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Note: this review may contain spoilers for episodes 1 and 2 of The Walking Dead Season 2. While I will endeavor to avoid catastrophic spoilers, consider this fair warning.

“What have I done?” I asked aloud late last night in my darkened apartment. My dog stared back at me, wondering why I was so shaken up (and why I wasn’t just petting her instead). The weight of what I’d just done, what I’d made Clementine do in the latest episode of The Walking Dead had just sunk in. Whereas Telltale’s The Walking Dead Season 1 was a slower, more deliberate emotional crucible through which we forged Lee and Clementine into the hardened, streetwise survivors they would become, Season 2 is like a rickety old wooden roller coaster – tremendously fun, filled with an underlying sense of tension, full of adrenaline-inducing thrills, and exceedingly dangerous. Honestly, I didn’t think The Walking Dead could go much darker than it already did. But like a Spinal Tap amplifier, Telltale has turned everything up to eleven for the third chapter of its increasingly bleak franchise, putting Clementine and her newfound friends in one of the most precarious positions this side of the St. John’s Dairy Farm.

Episode 3 finds Clementine and company in captivity, forced to toil in Carver’s Costco-like fortress which he’s converted into a prison colony of unhinged utilitarianism. On the one hand, Carver and his cronies offer seemingly endless food and shelter from the increasingly hostile (and increasingly cold) outside world. On the other hand, they demand absolute obedience, backbreaking labor, won’t hesitate to savage you at the drop of a hat, and, in my playthrough, murdered my friend Walter in cold blood. So, you can see how one might take Carver’s offer of citizenship well salted.

As always, the best part and the most horrifying part of The Walking Dead are the people who populate its vicious, unrelenting world. In Harm’s Way introduces us to some new characters and reintroduces us to some familiar faces, but also places an invisible No Man’s Land of trust issues between you and them. Case in point: Bonnie, the meek milquetoast of a redhead from The Walking Dead: 400 Days who reappeared in A House Divided to betray our trust by luring Carver and his assault rifle-wielding psychopaths to our ski lodge lair. Also of particular note is the one-act play of human misery that is Reggie (voiced by Kumail Nanjiani). I won’t spoil anything here, but man alive, Pierre Shorette was a sick motherfucker for dreaming this guy up.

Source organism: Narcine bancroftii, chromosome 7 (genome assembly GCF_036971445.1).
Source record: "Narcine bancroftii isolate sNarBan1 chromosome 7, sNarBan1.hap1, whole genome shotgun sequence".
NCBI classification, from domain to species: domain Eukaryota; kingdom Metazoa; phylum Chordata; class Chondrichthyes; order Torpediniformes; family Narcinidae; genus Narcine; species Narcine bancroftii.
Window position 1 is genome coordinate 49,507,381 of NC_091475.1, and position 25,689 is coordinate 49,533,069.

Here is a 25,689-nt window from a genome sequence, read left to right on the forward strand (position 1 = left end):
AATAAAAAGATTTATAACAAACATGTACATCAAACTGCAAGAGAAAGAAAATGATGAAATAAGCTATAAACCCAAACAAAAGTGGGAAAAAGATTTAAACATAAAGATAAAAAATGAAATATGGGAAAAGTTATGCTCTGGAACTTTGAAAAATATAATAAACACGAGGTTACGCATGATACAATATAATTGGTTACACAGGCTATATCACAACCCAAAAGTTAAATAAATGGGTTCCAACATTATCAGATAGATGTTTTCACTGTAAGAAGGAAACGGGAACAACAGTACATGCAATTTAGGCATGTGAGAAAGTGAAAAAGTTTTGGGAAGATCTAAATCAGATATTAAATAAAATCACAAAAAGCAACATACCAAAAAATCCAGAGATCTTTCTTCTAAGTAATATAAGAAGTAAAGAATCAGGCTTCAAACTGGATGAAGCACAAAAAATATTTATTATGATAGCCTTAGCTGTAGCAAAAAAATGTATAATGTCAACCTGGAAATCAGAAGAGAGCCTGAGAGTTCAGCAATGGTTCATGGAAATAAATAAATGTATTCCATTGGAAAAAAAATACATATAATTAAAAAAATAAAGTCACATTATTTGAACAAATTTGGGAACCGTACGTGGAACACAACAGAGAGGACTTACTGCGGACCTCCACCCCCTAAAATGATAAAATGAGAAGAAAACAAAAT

Leadership, strength of character, and a willingness to do what others will not have been recurring themes in The Walking DeadIn Season 1, as Lee, the player tried to impart these lessons to Clementine. Now, in Season 2, we get to put these lessons into action. To call Clementine a tough cookie would be an understatement; she’s more like an adamantium Thin Mint — sweet to the eye, but made of sturdier stuff than most. In Harm’s Way really puts the spotlight on Clementine, showcasing how strong-willed, intelligent, and crafty she can be in spite of her age. More importantly, it shows just how essential Clementine is to the survival of the group. Time and time again, she puts herself in harm’s way, taking on risks at which that most full-grown adults would balk. Sure, they’ll reason it away as Clementine being the smallest or the lightest or the only one able to fit through a particular gap, but the truth is that she is a natural-born leader with a strength of character and resolve that makes her a true survivor.

As the episode’s title would suggest, much of the time Clementine is in harm’s way. Whether it’s speaking out against Carver (Michael Madsen) to protect a weak-willed friend or skulking across rooftops to pilfer supplies or fighting off zombies with In Harm’s Way. All of this is great from a player’s standpoint because, moreso than other episodes, the player feels a real sense of agency over their actions and a sense that they’re affecting real change rather than walking on a conversational tightrope while sharks circle just below. Yet this is something of a smokescreen at the same time because, while Clementine is quick to leap to action, the tone and content of In Harm’s Way is markedly more brutal than in episodes past. Some of the choices I made in the heat of the moment felt right at the time because it was something tangible, a means of taking action against injustice and a way to genuinely achieve something. What you don’t think about are the millions of moments thereafter, the seconds immediately following your actions in which time grinds to a halt and you can only watch slack-jawed as sheer horror plays out.

How far are you willing to go to survive? Is it moral to kill someone if they’ll likely kill again? Can innocence be preserved in a world gone to hell? This episode sends many characters, Clementine included, hurtling down a path towards darkness. Will you embrace it or will you turn away from it? In Harm’s Way is an episode that spurs you to action and leaves you teeming with questions as the gravity of what you just did sinks in. Like most of Telltale’s sterling work, In Harm’s Way ends on a cliffhanger with Clementine having to make one of the most difficult decisions yet. Her actions will clearly have profound ramifications on how events shake out in Episode 4, but moreover if makes us wonder if, in spite of her strength, is Clementine ready for this? Are any of us ready for this? Probably not, but I’m already hungrily counting down the days until Episode 4.

Rating: 4.5/5

4.5 burritos

What do you think of In Harm’s Way? Let us know in the comments below or tell me on Twitter.

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